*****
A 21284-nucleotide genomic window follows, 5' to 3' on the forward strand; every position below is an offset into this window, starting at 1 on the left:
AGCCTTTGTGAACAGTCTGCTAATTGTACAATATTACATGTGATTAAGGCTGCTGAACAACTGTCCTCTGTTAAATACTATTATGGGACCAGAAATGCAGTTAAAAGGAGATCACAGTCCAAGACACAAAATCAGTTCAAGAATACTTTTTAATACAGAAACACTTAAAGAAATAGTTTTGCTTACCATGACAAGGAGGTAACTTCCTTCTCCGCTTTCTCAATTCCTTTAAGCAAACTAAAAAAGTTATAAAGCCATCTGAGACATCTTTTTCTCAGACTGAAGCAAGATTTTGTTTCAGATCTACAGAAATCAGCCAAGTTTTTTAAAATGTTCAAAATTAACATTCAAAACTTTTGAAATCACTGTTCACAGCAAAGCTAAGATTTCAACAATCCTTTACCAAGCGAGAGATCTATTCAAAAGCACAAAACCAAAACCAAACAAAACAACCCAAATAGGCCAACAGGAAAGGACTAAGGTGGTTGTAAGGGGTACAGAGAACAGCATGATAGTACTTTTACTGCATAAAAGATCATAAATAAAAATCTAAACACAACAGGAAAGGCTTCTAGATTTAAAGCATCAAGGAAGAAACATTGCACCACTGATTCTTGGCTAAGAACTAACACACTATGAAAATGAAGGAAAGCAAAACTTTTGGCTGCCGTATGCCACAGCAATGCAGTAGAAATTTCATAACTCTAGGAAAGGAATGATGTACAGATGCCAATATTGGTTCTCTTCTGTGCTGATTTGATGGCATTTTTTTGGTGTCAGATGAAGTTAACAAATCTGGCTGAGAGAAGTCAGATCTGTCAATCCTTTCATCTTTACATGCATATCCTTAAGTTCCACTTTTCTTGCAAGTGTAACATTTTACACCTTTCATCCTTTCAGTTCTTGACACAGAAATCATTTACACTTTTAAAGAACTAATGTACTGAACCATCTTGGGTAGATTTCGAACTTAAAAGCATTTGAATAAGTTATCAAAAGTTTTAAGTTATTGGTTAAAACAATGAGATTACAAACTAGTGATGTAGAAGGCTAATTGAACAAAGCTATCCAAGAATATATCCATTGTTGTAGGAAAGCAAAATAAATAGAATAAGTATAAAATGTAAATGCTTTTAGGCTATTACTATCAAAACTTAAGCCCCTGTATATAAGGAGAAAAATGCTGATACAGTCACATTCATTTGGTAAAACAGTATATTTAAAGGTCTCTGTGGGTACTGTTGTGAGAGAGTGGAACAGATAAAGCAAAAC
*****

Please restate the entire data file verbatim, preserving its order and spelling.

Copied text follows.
A 21284-nucleotide genomic window follows, 5' to 3' on the forward strand; every position below is an offset into this window, starting at 1 on the left:
AGCCTTTGTGAACAGTCTGCTAATTGTACAATATTACATGTGATTAAGGCTGCTGAACAACTGTCCTCTGTTAAATACTATTATGGGACCAGAAATGCAGTTAAAAGGAGATCACAGTCCAAGACACAAAATCAGTTCAAGAATACTTTTTAATACAGAAACACTTAAAGAAATAGTTTTGCTTACCATGACAAGGAGGTAACTTCCTTCTCCGCTTTCTCAATTCCTTTAAGCAAACTAAAAAAGTTATAAAGCCATCTGAGACATCTTTTTCTCAGACTGAAGCAAGATTTTGTTTCAGATCTACAGAAATCAGCCAAGTTTTTTAAAATGTTCAAAATTAACATTCAAAACTTTTGAAATCACTGTTCACAGCAAAGCTAAGATTTCAACAATCCTTTACCAAGCGAGAGATCTATTCAAAAGCACAAAACCAAAACCAAACAAAACAACCCAAATAGGCCAACAGGAAAGGACTAAGGTGGTTGTAAGGGGTACAGAGAACAGCATGATAGTACTTTTACTGCATAAAAGATCATAAATAAAAATCTAAACACAACAGGAAAGGCTTCTAGATTTAAAGCATCAAGGAAGAAACATTGCACCACTGATTCTTGGCTAAGAACTAACACACTATGAAAATGAAGGAAAGCAAAACTTTTGGCTGCCGTATGCCACAGCAATGCAGTAGAAATTTCATAACTCTAGGAAAGGAATGATGTACAGATGCCAATATTGGTTCTCTTCTGTGCTGATTTGATGGCATTTTTTTGGTGTCAGATGAAGTTAACAAATCTGGCTGAGAGAAGTCAGATCTGTCAATCCTTTCATCTTTACATGCATATCCTTAAGTTCCACTTTTCTTGCAAGTGTAACATTTTACACCTTTCATCCTTTCAGTTCTTGACACAGAAATCATTTACACTTTTAAAGAACTAATGTACTGAACCATCTTGGGTAGATTTCGAACTTAAAAGCATTTGAATAAGTTATCAAAAGTTTTAAGTTATTGGTTAAAACAATGAGATTACAAACTAGTGATGTAGAAGGCTAATTGAACAAAGCTATCCAAGAATATATCCATTGTTGTAGGAAAGCAAAATAAATAGAATAAGTATAAAATGTAAATGCTTTTAGGCTATTACTATCAAAACTTAAGCCCCTGTATATAAGGAGAAAAATGCTGATACAGTCACATTCATTTGGTAAAACAGTATATTTAAAGGTCTCTGTGGGTACTGTTGTGAGAGAGTGGAACAGATAAAGCAAAAC